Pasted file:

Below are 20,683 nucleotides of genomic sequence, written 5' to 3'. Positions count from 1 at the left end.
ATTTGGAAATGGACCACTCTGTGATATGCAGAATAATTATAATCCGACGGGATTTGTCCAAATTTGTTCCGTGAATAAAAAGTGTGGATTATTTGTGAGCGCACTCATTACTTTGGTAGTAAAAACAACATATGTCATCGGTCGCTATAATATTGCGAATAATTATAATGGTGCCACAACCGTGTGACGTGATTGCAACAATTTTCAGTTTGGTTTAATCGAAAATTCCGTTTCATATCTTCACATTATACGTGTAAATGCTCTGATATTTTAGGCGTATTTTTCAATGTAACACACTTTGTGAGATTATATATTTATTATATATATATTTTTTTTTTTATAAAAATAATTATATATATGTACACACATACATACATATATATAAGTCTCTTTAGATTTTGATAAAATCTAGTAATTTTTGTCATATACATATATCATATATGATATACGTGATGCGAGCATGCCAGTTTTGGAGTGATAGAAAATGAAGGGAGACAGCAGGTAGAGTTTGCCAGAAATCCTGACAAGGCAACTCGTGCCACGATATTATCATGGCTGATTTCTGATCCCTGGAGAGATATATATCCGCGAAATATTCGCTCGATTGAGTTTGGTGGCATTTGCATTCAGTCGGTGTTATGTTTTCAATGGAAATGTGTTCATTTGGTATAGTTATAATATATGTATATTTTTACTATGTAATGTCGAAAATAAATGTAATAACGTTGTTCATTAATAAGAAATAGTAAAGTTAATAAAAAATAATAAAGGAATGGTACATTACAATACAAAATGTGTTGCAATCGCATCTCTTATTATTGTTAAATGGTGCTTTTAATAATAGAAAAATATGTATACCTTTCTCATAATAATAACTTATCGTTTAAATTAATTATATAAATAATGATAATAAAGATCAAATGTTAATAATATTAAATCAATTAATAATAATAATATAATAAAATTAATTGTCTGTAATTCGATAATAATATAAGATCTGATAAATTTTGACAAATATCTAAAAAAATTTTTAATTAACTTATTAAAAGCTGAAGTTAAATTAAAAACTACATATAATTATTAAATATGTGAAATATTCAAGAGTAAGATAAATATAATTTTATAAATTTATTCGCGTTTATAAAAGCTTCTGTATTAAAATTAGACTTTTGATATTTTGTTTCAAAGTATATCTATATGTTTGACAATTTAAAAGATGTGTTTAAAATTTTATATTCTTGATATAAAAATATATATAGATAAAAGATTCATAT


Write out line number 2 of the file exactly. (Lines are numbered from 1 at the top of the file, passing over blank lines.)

ATTTGGAAATGGACCACTCTGTGATATGCAGAATAATTATAATCCGACGGGATTTGTCCAAATTTGTTCCGTGAATAAAAAGTGTGGATTATTTGTGAGCGCACTCATTACTTTGGTAGTAAAAACAACATATGTCATCGGTCGCTATAATATTGCGAATAATTATAATGGTGCCACAACCGTGTGACGTGATTGCAACAATTTTCAGTTTGGTTTAATCGAAAATTCCGTTTCATATCTTCACATTATACGTGTAAATGCTCTGATATTTTAGGCGTATTTTTCAATGTAACACACTTTGTGAGATTATATATTTATTATATATATATTTTTTTTTTTATAAAAATAATTATATATATGTACACACATACATACATATATATAAGTCTCTTTAGATTTTGATAAAATCTAGTAATTTTTGTCATATACATATATCATATATGATATACGTGATGCGAGCATGCCAGTTTTGGAGTGATAGAAAATGAAGGGAGACAGCAGGTAGAGTTTGCCAGAAATCCTGACAAGGCAACTCGTGCCACGATATTATCATGGCTGATTTCTGATCCCTGGAGAGATATATATCCGCGAAATATTCGCTCGATTGAGTTTGGTGGCATTTGCATTCAGTCGGTGTTATGTTTTCAATGGAAATGTGTTCATTTGGTATAGTTATAATATATGTATATTTTTACTATGTAATGTCGAAAATAAATGTAATAACGTTGTTCATTAATAAGAAATAGTAAAGTTAATAAAAAATAATAAAGGAATGGTACATTACAATACAAAATGTGTTGCAATCGCATCTCTTATTATTGTTAAATGGTGCTTTTAATAATAGAAAAATATGTATACCTTTCTCATAATAATAACTTATCGTTTAAATTAATTATATAAATAATGATAATAAAGATCAAATGTTAATAATATTAAATCAATTAATAATAATAATATAATAAAATTAATTGTCTGTAATTCGATAATAATATAAGATCTGATAAATTTTGACAAATATCTAAAAAAATTTTTAATTAACTTATTAAAAGCTGAAGTTAAATTAAAAACTACATATAATTATTAAATATGTGAAATATTCAAGAGTAAGATAAATATAATTTTATAAATTTATTCGCGTTTATAAAAGCTTCTGTATTAAAATTAGACTTTTGATATTTTGTTTCAAAGTATATCTATATGTTTGACAATTTAAAAGATGTGTTTAAAATTTTATATTCTTGATATAAAAATATATATAGATAAAAGATTCATAT